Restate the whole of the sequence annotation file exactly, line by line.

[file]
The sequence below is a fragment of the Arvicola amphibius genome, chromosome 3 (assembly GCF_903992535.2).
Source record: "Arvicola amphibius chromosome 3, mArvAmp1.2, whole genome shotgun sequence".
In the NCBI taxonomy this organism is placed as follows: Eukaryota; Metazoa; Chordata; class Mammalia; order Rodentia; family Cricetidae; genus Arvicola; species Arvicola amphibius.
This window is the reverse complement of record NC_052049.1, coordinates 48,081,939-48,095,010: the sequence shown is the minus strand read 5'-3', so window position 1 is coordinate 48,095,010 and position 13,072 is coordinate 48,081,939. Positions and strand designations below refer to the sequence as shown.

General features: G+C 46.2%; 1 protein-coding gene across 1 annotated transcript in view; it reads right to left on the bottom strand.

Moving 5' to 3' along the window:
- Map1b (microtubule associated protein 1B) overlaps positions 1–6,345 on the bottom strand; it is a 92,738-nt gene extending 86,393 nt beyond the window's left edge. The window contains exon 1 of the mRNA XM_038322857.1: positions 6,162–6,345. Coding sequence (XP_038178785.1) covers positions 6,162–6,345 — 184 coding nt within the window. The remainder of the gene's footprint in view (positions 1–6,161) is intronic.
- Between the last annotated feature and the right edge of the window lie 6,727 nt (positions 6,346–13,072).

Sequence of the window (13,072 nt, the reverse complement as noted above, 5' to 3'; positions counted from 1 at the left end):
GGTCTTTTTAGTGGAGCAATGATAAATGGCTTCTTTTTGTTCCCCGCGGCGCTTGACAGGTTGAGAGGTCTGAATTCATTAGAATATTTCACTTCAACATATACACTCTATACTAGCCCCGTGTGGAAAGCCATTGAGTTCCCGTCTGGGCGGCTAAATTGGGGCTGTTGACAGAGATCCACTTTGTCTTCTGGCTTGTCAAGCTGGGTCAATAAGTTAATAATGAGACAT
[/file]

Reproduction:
The sequence below is a fragment of the Arvicola amphibius genome, chromosome 3 (assembly GCF_903992535.2).
Source record: "Arvicola amphibius chromosome 3, mArvAmp1.2, whole genome shotgun sequence".
In the NCBI taxonomy this organism is placed as follows: Eukaryota; Metazoa; Chordata; class Mammalia; order Rodentia; family Cricetidae; genus Arvicola; species Arvicola amphibius.
This window is the reverse complement of record NC_052049.1, coordinates 48,081,939-48,095,010: the sequence shown is the minus strand read 5'-3', so window position 1 is coordinate 48,095,010 and position 13,072 is coordinate 48,081,939. Positions and strand designations below refer to the sequence as shown.

General features: G+C 46.2%; 1 protein-coding gene across 1 annotated transcript in view; it reads right to left on the bottom strand.

Moving 5' to 3' along the window:
- Map1b (microtubule associated protein 1B) overlaps positions 1–6,345 on the bottom strand; it is a 92,738-nt gene extending 86,393 nt beyond the window's left edge. The window contains exon 1 of the mRNA XM_038322857.1: positions 6,162–6,345. Coding sequence (XP_038178785.1) covers positions 6,162–6,345 — 184 coding nt within the window. The remainder of the gene's footprint in view (positions 1–6,161) is intronic.
- Between the last annotated feature and the right edge of the window lie 6,727 nt (positions 6,346–13,072).

Sequence of the window (13,072 nt, the reverse complement as noted above, 5' to 3'; positions counted from 1 at the left end):
GGTCTTTTTAGTGGAGCAATGATAAATGGCTTCTTTTTGTTCCCCGCGGCGCTTGACAGGTTGAGAGGTCTGAATTCATTAGAATATTTCACTTCAACATATACACTCTATACTAGCCCCGTGTGGAAAGCCATTGAGTTCCCGTCTGGGCGGCTAAATTGGGGCTGTTGACAGAGATCCACTTTGTCTTCTGGCTTGTCAAGCTGGGTCAATAAGTTAATAATGAGACAT